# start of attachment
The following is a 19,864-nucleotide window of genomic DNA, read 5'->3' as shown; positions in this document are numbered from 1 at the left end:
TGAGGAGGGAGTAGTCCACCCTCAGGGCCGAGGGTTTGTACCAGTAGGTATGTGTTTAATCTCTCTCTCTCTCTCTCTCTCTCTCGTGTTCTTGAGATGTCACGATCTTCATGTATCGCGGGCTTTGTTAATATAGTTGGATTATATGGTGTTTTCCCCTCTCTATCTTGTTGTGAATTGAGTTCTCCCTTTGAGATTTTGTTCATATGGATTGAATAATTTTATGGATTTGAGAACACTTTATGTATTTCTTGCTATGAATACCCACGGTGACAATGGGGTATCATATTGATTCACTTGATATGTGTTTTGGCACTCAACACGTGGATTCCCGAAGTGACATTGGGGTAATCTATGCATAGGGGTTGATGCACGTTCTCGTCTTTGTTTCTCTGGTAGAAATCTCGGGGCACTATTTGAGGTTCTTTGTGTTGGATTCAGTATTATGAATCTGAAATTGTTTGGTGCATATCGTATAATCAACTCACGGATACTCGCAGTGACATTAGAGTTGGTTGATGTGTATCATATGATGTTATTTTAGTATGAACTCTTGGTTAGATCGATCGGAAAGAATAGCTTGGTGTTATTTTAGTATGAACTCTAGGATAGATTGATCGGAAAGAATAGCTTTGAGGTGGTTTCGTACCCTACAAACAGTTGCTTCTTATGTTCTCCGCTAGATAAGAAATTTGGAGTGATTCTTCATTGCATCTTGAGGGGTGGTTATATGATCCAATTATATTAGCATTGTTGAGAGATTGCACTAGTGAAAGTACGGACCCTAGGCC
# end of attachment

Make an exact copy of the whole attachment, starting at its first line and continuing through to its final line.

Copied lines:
The following is a 19,864-nucleotide window of genomic DNA, read 5'->3' as shown; positions in this document are numbered from 1 at the left end:
TGAGGAGGGAGTAGTCCACCCTCAGGGCCGAGGGTTTGTACCAGTAGGTATGTGTTTAATCTCTCTCTCTCTCTCTCTCTCTCTCGTGTTCTTGAGATGTCACGATCTTCATGTATCGCGGGCTTTGTTAATATAGTTGGATTATATGGTGTTTTCCCCTCTCTATCTTGTTGTGAATTGAGTTCTCCCTTTGAGATTTTGTTCATATGGATTGAATAATTTTATGGATTTGAGAACACTTTATGTATTTCTTGCTATGAATACCCACGGTGACAATGGGGTATCATATTGATTCACTTGATATGTGTTTTGGCACTCAACACGTGGATTCCCGAAGTGACATTGGGGTAATCTATGCATAGGGGTTGATGCACGTTCTCGTCTTTGTTTCTCTGGTAGAAATCTCGGGGCACTATTTGAGGTTCTTTGTGTTGGATTCAGTATTATGAATCTGAAATTGTTTGGTGCATATCGTATAATCAACTCACGGATACTCGCAGTGACATTAGAGTTGGTTGATGTGTATCATATGATGTTATTTTAGTATGAACTCTTGGTTAGATCGATCGGAAAGAATAGCTTGGTGTTATTTTAGTATGAACTCTAGGATAGATTGATCGGAAAGAATAGCTTTGAGGTGGTTTCGTACCCTACAAACAGTTGCTTCTTATGTTCTCCGCTAGATAAGAAATTTGGAGTGATTCTTCATTGCATCTTGAGGGGTGGTTATATGATCCAATTATATTAGCATTGTTGAGAGATTGCACTAGTGAAAGTACGGACCCTAGGCC